How Does Main Street Capital Make Its Money?

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I have been writing about investing for a while, and even I find it difficult to read a company's entire 10-K or annual report. The information contained can often be overwhelming, and the ability to prioritize and parse this data is a learned skill. If you are so inclined, one great place to start is by examining how a company makes its money.

When it comes to business development company Main Street Capital , the short answer is that it makes its money from investing in small and midsize companies. However, if we dive a little deeper and examine the company a little further, we can truly see where its money comes from.

In its own words
According to its recent 10-K, Main Street Capital is a "principal investment firm primarily focused on providing customized debt and equity financing to lower middle market (LMM) companies and debt capital to middle market companies." Per the company, its lower middle market companies generally have annual revenues between $10 million and $150 million, while its middle market companies have annual revenues between $150 million and $1.5 billion.


At the end of 2012, Main Street had investments with a fair value of $924.4 million in a total of 147 companies. Though the company is invested in more middle market companies, it's the lower middle market companies that make up the bulk of the value, as well as account for most of the current gains:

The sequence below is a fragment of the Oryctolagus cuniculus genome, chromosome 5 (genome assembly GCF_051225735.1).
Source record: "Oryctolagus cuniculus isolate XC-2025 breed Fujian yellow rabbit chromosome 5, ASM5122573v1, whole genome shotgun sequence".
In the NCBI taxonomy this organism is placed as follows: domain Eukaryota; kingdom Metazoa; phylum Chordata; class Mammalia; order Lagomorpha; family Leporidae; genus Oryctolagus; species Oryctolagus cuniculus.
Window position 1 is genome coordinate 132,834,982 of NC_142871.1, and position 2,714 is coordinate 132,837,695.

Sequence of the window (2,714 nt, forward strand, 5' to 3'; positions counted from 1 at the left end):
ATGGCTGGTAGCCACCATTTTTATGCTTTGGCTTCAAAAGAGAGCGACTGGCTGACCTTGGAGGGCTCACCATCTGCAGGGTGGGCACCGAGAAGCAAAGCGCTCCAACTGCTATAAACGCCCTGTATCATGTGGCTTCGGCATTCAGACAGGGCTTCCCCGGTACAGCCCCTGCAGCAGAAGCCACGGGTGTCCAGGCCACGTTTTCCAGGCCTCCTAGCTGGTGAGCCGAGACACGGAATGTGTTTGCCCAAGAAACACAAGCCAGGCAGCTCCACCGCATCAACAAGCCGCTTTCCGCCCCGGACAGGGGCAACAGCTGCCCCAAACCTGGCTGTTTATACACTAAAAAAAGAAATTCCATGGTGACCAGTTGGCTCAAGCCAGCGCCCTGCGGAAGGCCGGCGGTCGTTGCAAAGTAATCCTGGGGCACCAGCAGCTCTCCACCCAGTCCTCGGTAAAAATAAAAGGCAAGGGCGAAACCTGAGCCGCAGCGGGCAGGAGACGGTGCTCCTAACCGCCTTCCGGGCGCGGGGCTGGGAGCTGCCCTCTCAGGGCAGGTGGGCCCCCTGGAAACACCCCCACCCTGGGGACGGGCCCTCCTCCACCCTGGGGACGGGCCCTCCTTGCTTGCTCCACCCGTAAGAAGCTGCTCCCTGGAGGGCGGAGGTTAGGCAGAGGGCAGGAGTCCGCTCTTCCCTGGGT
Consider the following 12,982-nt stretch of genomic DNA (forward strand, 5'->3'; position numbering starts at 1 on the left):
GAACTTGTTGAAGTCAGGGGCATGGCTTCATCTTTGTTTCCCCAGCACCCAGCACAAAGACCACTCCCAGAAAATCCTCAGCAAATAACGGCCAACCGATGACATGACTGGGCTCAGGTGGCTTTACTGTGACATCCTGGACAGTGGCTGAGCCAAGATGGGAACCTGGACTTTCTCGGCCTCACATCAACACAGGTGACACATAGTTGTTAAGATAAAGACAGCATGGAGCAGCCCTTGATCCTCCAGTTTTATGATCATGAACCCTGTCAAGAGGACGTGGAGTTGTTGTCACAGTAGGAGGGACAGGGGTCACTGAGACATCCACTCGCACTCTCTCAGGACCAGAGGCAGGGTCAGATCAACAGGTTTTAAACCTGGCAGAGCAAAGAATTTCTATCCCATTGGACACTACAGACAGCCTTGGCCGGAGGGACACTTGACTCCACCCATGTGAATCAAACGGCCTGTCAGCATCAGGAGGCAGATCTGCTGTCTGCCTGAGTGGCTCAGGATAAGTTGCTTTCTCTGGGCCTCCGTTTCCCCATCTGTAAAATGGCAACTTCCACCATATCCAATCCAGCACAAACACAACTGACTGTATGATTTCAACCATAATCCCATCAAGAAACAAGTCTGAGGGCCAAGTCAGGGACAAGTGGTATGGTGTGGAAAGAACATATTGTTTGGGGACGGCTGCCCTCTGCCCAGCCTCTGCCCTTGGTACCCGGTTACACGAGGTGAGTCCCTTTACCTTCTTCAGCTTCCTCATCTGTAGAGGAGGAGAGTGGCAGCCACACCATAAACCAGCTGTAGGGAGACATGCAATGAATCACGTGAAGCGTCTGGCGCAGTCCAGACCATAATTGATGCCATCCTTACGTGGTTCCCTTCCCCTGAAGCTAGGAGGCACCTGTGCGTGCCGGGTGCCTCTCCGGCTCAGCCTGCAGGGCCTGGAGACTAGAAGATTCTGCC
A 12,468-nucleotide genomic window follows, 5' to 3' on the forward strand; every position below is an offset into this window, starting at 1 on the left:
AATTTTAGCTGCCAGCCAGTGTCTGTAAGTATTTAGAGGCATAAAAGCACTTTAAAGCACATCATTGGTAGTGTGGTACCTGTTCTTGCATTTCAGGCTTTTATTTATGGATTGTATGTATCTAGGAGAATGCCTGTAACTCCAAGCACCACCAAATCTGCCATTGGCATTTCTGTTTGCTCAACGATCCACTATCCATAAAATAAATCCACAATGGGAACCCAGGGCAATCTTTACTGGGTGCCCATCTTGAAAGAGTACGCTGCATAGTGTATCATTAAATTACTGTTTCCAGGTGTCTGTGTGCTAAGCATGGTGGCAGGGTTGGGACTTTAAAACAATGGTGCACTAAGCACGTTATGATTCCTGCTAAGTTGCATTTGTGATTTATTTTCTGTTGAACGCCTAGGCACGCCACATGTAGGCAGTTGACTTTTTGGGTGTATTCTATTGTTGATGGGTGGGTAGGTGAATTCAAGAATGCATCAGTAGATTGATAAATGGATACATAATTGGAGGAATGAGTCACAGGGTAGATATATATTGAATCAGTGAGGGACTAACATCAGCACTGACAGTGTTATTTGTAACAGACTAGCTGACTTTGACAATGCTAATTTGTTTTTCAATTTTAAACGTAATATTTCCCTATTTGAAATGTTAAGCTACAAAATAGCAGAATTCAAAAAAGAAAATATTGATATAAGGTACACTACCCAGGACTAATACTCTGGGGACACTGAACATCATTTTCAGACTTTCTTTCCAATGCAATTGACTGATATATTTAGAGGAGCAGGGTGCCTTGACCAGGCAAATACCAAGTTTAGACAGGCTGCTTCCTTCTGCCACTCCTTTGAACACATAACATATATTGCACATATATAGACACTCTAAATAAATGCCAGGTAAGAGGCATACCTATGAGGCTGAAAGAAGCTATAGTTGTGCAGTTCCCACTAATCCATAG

Portfolio

Companies

Fair Value

Total Cost Basis

Lower middle market

59

$510.3 million

$408.0 million

Middle market

85

$390.0 million

$385.5 million

Other investments

3

$24.1 million

$23.6 million

Total

147

$924.4 million

$817.1 million

Source: Company 10-K. 

Converting investment to revenue
With a business focused on providing debt and equity infusions to businesses, it is fairly easy to determine where Main Street makes its money. It receives interest payments from its investees on a regular basis per the terms of the specific contract, with most loans generally having terms of three to seven years, with monthly or quarterly payments and interest rates between 12% and 14%. It also receives dividend payments from any equity investments, as well as the occasional fee that it receives for providing business consulting services.

Beyond the cash payments that Main Street receives as both dividends and interest payments, it also has unrealized gains from many of its equity investments. Ultimately, the goal is to recoup the investment, and Main Street works with its portfolio companies in planning exit opportunities, be it a sale to another company or a simple redemption of the outstanding shares or warrants. 

What kinds of companies are represented?
Main Street seeks to diversify its holdings over many industries and throughout the United States. According to the company, they currently have investments in over 36 different industries, ranging from energy equipment and services to thrifts and mortgage finance. A quick look at the top five industries at the end of 2012 show a diverse group, and feature both the largest gain and second-largest decline from 2011: